Both versions of this case have a small mesh and a duct on the left panel (the panel you remove to build your PC), matching Intel’s Chassis Air Guide Design 1.1. You can adjust the height of the duct to better match the CPU cooler you are using, as this duct is used for improving CPU ventilation (read our How to Correctly Assemble PCs with Pentium 4 Prescott tutorial for an in-depth look at the role of this side duct). You can also replace the duct with a 80 mm fan if you’d like to, and you can also add a fan to the mesh (pay special attention to Figure 6 for the available holes for you to install these fans).
Even though you can remove the right panel (the panel behind the motherboard) the metallic plate where the motherboard is installed is permanently attached to the case, so you can’t remove it to facilitate the motherboard installation. This panel must be removed for you to correctly install disk drives to this case (more on this later).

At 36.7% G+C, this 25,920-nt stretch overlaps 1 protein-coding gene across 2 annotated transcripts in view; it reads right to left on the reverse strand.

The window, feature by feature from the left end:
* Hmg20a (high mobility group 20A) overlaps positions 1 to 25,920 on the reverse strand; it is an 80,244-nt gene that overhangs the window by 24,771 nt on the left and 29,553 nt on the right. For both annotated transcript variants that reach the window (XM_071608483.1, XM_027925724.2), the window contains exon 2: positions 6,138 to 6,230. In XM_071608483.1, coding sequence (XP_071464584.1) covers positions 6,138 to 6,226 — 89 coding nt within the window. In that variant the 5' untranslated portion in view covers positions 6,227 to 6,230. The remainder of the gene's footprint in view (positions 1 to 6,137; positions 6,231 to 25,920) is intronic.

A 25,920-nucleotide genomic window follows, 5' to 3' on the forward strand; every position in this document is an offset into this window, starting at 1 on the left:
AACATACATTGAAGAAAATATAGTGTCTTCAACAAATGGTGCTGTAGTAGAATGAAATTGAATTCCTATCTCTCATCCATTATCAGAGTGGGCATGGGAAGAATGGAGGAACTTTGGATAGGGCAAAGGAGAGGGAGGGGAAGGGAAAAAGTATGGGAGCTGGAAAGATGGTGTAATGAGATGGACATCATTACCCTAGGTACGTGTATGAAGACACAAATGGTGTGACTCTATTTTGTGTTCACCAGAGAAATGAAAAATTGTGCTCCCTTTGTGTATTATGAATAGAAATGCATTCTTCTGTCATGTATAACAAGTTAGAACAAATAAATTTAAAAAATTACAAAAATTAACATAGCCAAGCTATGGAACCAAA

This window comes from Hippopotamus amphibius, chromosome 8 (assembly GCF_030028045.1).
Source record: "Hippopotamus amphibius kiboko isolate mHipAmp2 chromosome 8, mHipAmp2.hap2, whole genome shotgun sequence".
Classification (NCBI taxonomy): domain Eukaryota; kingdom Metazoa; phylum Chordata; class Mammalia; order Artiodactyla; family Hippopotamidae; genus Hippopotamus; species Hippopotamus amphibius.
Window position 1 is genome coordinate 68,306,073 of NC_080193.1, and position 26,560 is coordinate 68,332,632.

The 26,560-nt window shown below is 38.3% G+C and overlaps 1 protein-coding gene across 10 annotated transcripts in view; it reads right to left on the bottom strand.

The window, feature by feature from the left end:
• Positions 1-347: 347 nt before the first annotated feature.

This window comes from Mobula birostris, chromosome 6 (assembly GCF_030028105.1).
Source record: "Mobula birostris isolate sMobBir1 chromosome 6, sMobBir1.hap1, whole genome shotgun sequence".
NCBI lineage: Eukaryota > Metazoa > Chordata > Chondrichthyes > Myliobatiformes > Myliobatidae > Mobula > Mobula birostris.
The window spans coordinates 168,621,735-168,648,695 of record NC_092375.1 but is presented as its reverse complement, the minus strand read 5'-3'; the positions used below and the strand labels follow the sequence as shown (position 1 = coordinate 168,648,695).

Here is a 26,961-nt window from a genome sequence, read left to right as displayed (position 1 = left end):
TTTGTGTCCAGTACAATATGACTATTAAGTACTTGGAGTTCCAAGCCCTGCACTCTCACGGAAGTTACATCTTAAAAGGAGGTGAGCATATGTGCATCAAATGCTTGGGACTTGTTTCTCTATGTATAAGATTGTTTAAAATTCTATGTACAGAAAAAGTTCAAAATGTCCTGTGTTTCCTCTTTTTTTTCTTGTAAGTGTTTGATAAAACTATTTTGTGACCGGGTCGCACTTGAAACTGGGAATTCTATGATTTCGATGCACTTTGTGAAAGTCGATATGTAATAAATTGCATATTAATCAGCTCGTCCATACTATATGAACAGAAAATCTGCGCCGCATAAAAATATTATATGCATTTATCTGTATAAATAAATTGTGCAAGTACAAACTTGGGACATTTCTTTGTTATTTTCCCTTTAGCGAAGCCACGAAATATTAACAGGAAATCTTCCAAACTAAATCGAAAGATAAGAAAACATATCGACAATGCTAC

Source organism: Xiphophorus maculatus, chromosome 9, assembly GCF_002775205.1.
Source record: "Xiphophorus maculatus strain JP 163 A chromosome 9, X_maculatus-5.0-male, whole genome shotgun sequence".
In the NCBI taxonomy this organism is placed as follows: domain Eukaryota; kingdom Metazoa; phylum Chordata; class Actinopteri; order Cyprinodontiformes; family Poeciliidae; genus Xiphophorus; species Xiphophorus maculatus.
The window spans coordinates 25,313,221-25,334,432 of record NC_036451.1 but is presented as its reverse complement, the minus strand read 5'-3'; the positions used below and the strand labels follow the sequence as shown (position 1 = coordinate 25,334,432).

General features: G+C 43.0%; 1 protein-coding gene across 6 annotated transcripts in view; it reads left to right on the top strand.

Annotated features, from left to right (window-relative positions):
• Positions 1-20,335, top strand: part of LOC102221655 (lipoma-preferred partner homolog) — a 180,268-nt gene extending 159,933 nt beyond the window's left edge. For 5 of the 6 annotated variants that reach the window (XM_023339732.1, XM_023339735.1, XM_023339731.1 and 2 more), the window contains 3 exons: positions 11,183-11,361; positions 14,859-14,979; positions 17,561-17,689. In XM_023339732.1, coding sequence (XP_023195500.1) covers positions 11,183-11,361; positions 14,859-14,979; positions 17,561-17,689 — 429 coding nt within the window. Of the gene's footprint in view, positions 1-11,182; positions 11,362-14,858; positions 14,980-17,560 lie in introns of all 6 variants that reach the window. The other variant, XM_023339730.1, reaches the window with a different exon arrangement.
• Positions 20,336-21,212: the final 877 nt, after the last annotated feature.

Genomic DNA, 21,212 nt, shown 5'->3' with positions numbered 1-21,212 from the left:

In Figure 7 you have an overall look inside Thermaltake M9.
The two 120 mm fans that come with this case glow in blue when turned on and use the traditional peripheral power connector. One of the down sides of this case is the fact that the fans don’t provide a speed controller and since they don’t use a small 3-pin power connector, you can’t monitor their speed through your computer as well. In Figure 8, you can see the rear 120 mm fan.
On the other hand one good thing about this case is that it uses a screwless mechanism to hold daughterboards. To use this mechanism you must press each individual lever and move it up or down as needed. To move each mechanism you need to move it up to a slight angle, otherwise it won’t move.